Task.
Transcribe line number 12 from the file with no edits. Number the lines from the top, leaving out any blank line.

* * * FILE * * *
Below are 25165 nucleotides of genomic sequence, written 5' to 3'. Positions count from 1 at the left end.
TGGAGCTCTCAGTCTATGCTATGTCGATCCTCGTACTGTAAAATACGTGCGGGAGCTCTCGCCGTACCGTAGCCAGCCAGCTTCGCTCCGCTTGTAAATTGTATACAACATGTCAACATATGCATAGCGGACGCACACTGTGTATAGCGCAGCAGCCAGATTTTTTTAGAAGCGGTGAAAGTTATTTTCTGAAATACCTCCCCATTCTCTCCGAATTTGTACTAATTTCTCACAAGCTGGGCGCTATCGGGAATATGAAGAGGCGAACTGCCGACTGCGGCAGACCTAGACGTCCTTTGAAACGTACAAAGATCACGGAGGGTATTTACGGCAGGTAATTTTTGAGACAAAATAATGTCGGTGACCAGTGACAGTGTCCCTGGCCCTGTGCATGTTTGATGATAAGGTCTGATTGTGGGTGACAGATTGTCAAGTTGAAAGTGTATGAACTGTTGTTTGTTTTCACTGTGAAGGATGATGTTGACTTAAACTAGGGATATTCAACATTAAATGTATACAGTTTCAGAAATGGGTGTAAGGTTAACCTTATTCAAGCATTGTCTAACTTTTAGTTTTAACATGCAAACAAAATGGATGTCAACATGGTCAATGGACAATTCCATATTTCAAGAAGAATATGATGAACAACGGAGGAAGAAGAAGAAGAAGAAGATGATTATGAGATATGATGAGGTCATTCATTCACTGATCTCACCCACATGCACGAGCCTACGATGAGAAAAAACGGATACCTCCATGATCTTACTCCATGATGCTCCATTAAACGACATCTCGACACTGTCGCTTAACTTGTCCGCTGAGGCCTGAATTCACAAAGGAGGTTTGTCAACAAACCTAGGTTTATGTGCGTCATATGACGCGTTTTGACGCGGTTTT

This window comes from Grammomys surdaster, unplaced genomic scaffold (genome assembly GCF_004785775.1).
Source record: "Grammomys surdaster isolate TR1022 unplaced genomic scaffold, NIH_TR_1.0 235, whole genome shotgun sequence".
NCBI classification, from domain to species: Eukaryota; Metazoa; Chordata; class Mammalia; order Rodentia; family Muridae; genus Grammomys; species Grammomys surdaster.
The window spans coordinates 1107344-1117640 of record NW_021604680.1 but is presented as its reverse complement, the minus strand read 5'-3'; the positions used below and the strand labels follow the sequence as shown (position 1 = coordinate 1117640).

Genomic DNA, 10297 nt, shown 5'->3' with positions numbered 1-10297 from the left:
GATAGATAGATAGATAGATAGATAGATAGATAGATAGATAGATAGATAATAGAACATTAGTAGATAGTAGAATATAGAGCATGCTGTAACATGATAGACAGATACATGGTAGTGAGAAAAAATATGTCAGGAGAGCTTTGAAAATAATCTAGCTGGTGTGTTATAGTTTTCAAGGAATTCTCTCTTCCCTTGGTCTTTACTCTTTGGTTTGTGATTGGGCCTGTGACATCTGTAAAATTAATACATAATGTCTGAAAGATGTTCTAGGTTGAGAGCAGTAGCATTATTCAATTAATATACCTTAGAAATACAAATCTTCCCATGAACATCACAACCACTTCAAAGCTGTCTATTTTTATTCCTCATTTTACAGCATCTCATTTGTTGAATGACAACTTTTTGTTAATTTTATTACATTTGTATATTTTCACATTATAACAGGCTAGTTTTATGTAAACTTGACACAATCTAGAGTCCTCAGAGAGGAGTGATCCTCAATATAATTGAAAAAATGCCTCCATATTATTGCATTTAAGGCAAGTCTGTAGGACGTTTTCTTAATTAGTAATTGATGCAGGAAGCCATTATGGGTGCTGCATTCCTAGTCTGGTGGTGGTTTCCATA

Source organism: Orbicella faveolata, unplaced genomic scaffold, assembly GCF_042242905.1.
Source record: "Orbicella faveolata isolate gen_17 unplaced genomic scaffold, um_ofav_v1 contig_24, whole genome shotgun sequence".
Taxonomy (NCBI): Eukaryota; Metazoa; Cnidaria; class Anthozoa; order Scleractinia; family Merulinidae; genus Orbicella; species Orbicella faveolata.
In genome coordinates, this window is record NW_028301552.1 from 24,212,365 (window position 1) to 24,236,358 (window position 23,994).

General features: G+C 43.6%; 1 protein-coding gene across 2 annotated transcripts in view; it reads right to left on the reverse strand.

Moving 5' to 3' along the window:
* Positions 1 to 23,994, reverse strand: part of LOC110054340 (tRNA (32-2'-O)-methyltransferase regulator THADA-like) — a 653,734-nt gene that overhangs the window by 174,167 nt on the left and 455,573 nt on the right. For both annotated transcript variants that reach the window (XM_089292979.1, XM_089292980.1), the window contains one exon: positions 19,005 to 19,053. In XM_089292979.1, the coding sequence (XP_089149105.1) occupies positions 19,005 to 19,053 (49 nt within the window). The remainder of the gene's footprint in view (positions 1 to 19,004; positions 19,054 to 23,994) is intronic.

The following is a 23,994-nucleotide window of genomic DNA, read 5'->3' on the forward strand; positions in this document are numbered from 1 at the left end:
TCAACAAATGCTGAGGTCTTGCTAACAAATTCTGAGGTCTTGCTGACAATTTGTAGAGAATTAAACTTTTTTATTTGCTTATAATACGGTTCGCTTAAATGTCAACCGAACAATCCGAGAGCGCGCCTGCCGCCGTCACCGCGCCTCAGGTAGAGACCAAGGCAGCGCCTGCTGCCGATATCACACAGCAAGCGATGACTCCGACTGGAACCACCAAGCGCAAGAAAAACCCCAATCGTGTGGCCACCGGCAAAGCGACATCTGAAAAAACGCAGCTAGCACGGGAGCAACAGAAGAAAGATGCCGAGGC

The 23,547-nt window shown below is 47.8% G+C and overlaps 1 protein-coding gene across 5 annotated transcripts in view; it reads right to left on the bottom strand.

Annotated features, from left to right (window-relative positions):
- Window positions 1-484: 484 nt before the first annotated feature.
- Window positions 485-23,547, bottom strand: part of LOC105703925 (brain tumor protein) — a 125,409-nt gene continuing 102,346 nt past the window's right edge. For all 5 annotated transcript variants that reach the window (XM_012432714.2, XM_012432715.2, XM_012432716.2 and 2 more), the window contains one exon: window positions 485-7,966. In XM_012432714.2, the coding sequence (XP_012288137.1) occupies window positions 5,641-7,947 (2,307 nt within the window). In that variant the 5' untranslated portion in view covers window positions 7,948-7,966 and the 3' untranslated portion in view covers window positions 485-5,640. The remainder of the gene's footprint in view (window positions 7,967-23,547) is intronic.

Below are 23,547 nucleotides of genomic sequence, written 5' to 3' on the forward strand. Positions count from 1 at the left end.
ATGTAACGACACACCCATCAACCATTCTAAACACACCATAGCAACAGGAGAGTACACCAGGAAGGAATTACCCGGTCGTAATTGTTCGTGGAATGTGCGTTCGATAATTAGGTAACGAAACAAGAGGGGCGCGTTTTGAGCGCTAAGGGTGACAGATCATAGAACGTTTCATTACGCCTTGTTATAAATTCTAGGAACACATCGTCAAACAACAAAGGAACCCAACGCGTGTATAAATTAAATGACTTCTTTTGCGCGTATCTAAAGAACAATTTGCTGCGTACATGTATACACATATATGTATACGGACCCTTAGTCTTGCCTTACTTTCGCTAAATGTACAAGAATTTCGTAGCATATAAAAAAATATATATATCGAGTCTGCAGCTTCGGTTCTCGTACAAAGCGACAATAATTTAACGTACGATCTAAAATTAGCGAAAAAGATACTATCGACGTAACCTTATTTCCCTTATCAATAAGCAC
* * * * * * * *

In genome coordinates, this window is record NW_028301552.1 from 24,212,365 (window position 1) to 24,236,358 (window position 23,994).